Helene Fesenmaier, a leading abstract artist whose paintings and sculptures are found in public and private collections throughout the world died on June 21, 2013 in London. The cause was complications from lymphoma.
Ms. Fesenmaier was born in New Ulm, Minnesota on August 31, 1937, the daughter of the late O.B. Fesenmaier, a doctor and Helene Fesenmaier, herself an artist. Ms. Fesenmaier attended local schools, graduating from New Ulm High School in 1955. While both Ms. Fesenmaier’s parents believed that to be an artist was something special, Ms. Fesenmaier did not embrace art at an early age; instead, she rebelled against the pressure to take up art. Her interest in art, though, blossomed at Smith College, Northampton, Massachusetts from which she graduated in 1959. From there she went to Yale University School of Art and Architecture where she earned a B.F.A. in 1961.
Leaving Yale, Ms. Fesenmaier went to New York to live and to paint for the next ten years. She was a founding member with other painters, and then trustee, of the New York Studio School of Drawing, Painting and Sculpture which was founded in 1964 on the principle that drawing from life should form the basis of artistic development. Her New York stay was interrupted with seven months painting in Holland and visits to archaeological sites in Greece, Peru and Yucatan.
In 1969 she left New York, moving to Caracas, Venezuela. To that point in time Ms. Fesenmaier’s almost singular focus had been painting. In Venezuela she has said that she did not have access to models and began creating wooden constructions to draw from. She once remarked that the “wood gave off light in the way that flesh did.” From making drawings of the sculptures she later began to incorporate the paint into the sculpture itself and many times the sculptures became part of the canvases.
In 1970, she settled in London where she continued to combine painting and sculpture – at the beginning using wood from the packing crates left over from her move. She remained in London until her death. Over the next forty years Ms. Fesenmaier continued painting and sculpting on a large scale using paint, as the art critic Mel Gooding said, “with confidence that allows it to speak for itself.” Critics have remarked that her paintings and sculpture, oftentimes unorthodox, are fresh, forceful, original and emotive. Noted English museum director Bryan Robertson said that during the past forty years Fesenmaier was “one of the most gifted and authoritative artists working in Europe.”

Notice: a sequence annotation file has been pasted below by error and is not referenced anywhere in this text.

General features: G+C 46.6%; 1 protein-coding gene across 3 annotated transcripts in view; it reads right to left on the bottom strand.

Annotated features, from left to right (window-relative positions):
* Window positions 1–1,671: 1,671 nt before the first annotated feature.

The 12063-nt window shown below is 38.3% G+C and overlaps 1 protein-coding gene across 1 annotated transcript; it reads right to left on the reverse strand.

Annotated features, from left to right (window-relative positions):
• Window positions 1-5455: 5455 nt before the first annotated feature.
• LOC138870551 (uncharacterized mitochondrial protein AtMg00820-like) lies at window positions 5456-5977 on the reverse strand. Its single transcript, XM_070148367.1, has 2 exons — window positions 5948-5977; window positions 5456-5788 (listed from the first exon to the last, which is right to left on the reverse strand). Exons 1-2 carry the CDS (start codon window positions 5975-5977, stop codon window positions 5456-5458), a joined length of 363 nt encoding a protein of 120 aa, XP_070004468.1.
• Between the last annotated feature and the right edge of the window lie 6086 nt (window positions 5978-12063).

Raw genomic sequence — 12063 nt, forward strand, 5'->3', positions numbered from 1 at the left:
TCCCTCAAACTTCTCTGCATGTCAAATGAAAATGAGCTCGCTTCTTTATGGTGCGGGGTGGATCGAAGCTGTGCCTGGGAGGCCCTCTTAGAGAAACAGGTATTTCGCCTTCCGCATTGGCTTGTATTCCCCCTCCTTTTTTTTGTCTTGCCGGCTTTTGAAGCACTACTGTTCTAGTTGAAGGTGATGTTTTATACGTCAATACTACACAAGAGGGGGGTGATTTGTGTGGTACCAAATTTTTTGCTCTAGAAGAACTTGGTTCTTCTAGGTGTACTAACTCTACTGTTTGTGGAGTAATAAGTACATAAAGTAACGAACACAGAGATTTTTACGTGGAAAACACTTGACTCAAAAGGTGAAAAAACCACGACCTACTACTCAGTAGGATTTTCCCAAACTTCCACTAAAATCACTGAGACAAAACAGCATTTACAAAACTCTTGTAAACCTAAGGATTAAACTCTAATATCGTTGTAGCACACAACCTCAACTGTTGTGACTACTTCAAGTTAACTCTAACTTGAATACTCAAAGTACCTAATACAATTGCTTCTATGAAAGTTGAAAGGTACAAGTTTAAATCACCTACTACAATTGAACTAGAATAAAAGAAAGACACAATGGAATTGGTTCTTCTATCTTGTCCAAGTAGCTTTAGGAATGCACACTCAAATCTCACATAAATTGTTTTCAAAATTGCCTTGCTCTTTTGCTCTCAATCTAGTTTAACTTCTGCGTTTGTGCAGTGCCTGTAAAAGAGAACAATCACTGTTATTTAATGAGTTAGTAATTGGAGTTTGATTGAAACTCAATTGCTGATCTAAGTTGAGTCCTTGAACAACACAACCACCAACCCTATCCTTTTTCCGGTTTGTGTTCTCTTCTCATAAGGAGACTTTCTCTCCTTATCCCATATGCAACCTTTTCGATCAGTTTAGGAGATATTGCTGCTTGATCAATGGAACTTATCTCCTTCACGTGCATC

Over the years she exhibited in New York, Dusseldorf, Los Angeles, Madrid, Washington, Caracas, and Northampton, Massachusetts, Waseca, Minnesota and Marshall, Minnesota. Her most recent exhibition of sculpture and paintings – Transfiguration – was held at Trinity Hall, Cambridge University in the fall of 2012.
Her works have also been included in many public collections to include the Museum of Modern Art, New York, the Morgan Library and Museum, New York, and the Corcoran Gallery of Art, Washington, D.C. In 1979, she was commissioned by the Victoria and Albert Museum, London, to construct a sculpture to stand in the forecourt of the museum during its exhibition The Open and Closed Book.
New Ulm always remained important to Ms. Fesenmaier and played a formative part in her approach to art. In 1999, the Brown County Historical Society sponsored an exhibition of her paintings. In an interview with The Journal, on the occasion of the exhibition, she said that “A show in New York is just a show but when you do a show in New Ulm, it’s so much more than that.” During that visit she also remarked that while visiting art museums during her youth had piqued her interest in art, “walks in the woods around New Ulm and hunting mushrooms also had an important impact on her art.”
In 1976, the New Ulm Public Library invited submissions for a sculpture to be placed in the Library. Fesenamier was awarded the commission and she created the kinetic sculpture titled Playback which was in the Library lobby for many years. She said that she “never wanted to win a competition so much as [she] wanted to make the library sculpture.”
Ms. Fesenmaier is survived by her husband David Hodgson, also an artist, with whom she collaborated on occasion, as well as her son William Hodgson, both of Eltham, England. She is also survived by her sister, Gloria Knopke, Sacramento, California.
A service of remembrance will be held for Ms. Fesenmaier at Christ Church, Eltham, England on July 15, 2013. In lieu of flowers, the family requests donations to Lymphoma Research, Guys Hospital, Great Maze Pond, London, SE1 9RT, United Kingdom.